THe whippen rail is may be not in its original position, some rails are not secured, with time their screws may untighten. THen the knuckle is not positionned correctly letoff and drop are to be regulated (and springs) , thios can put the parts out of their normal regulation range

Reduced spread make the touch very heavy and unpleasant.

ENlarged one tend to lighten the touch but at some point you have too much friction, and the springs are not strong enough.

Normal spread depends of the action but there is a range availeable depending of the brand. between 112 and 114 on a recent Renner, but it can be more.

I would check the spread (distance between hammer and whippen center) and the lining of the knuckle in regard of the "knife mark" on the upper lever of the whippen


Edited by Kamin (01/06/13 12:51 PM)
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#2010020 - 01/06/13 01:57 PM Re: Let-off buttons: not enough career for correct regulation. [Re: Olek]
Silverwood Pianos Offline
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Registered: 03/10/08
Posts: 4187
Loc: Vancouver B. C. Canada
Originally Posted By: Kamin

I would check the spread (distance between hammer and whippen center) and the lining of the knuckle in regard of the "knife mark" on the upper lever of the whippen


For sure check the spread. Maybe the hammer set was not drilled correctly too.
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#2010304 - 01/06/13 11:00 PM Re: Let-off buttons: not enough career for correct regulation. [Re: rxd]
pianosur Offline
Full Member

Registered: 01/02/13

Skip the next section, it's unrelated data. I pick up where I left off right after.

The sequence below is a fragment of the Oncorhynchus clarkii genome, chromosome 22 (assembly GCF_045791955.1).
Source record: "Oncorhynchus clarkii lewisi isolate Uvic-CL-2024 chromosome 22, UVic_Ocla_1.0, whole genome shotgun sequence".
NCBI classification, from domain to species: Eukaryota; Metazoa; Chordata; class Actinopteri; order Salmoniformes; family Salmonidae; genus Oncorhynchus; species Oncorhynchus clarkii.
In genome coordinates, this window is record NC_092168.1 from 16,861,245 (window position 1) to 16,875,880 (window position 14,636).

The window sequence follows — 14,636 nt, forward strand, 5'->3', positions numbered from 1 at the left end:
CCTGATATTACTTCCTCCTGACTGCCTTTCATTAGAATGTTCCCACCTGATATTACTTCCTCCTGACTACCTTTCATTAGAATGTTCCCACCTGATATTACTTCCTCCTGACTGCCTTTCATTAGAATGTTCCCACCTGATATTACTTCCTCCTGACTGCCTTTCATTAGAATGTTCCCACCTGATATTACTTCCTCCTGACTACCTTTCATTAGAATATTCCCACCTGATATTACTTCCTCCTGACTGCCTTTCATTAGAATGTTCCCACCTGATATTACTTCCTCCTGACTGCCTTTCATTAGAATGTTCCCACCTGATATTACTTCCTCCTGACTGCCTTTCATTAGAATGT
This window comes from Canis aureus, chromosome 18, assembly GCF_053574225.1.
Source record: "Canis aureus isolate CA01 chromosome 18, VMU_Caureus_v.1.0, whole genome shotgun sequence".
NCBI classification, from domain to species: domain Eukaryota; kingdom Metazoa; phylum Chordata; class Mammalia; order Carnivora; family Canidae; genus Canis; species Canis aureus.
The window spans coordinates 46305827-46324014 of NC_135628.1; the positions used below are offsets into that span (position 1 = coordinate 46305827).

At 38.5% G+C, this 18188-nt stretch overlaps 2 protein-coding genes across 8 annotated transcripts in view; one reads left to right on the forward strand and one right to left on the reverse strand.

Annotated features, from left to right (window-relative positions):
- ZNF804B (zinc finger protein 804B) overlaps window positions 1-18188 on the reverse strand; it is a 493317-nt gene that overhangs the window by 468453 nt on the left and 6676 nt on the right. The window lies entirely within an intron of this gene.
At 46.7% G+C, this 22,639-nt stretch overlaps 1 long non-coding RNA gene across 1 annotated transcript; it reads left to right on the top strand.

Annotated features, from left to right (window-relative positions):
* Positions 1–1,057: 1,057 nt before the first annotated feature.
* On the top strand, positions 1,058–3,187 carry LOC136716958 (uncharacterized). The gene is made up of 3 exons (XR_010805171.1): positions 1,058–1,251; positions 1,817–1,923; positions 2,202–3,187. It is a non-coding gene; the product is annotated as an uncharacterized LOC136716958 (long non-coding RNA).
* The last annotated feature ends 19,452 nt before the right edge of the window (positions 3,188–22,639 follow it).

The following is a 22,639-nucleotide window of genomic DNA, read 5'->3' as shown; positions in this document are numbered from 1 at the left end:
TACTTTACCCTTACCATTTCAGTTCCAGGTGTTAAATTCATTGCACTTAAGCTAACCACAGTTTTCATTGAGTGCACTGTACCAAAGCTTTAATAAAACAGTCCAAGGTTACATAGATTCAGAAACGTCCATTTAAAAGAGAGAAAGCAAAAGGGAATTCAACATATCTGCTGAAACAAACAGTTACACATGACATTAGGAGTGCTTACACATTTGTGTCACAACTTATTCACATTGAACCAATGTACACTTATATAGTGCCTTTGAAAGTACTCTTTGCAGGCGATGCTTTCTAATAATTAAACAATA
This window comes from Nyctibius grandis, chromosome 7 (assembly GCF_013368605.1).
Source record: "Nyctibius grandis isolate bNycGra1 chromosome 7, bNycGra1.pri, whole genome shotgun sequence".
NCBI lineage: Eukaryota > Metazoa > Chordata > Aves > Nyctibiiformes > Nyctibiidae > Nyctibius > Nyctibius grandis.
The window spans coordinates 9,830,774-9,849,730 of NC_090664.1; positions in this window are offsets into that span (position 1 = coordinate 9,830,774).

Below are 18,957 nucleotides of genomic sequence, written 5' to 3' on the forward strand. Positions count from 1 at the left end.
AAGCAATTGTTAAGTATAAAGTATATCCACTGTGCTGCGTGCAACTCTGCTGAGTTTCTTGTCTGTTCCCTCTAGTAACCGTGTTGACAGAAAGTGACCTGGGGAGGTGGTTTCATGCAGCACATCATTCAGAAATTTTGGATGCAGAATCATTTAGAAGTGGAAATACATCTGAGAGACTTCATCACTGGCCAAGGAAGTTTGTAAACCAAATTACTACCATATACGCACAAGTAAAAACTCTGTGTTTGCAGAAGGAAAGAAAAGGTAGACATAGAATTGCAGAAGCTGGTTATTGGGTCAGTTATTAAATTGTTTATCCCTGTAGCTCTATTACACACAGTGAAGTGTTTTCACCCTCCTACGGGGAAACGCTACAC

Posts: 35
Loc: El Bolsón, Argentina
rxd: I don't think someone replace let-off buttons, though I think -right now- that working on that items is the simplest solution.
I agree on regulating only few notes on the beginning to see what happens. But this problem with the let-off were there on that piano before I have done nothing.
I will check aftertouch next time I go to work on this piano. But my feeling is that when I regulate key deep to 10mm, aftertouch was almost completely missed. Have I to increase key deep to 10,5 or 11mm in this case?
I will look for more info about this piano and share it here in this great forum (and wonderful web site).
Suposed I will work on let off wires (screws), what is the best choice? I imagined take those screws out, make some milimeters deeper the original holes, and re-place the screws.
(Buttons are similar to common upright's capstains, with two perpendicular holes for inserting regulation tool.

THANKS to you and the others!!!

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#2010311 - 01/06/13 11:19 PM Re: Let-off buttons: not enough career for correct regulation. [Re: Olek]
pianosur Offline
Full Member

Registered: 01/02/13
Posts: 35
Loc: El Bolsón, Argentina
Thank you Karmin!
I will check "spread" the sooner I can, and return to the forum.
The "knife mark" is that indented perpendicular line on the repetition lever, isn't it? I remember that were aligned to knuckles. I will check it again.

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#2010322 - 01/06/13 11:38 PM Re: Let-off buttons: not enough career for correct regulation. [Re: Silverwood Pianos]
pianosur Offline
Full Member

Registered: 01/02/13
Posts: 35
Loc: El Bolsón, Argentina
Is there any way to know if hammers were or not correctly drilled?
Another question to all of you, wonderfull people: How can one verify if action itself is properly placed on key bed? (I refer mainly to final height of the complete action related to strings and so)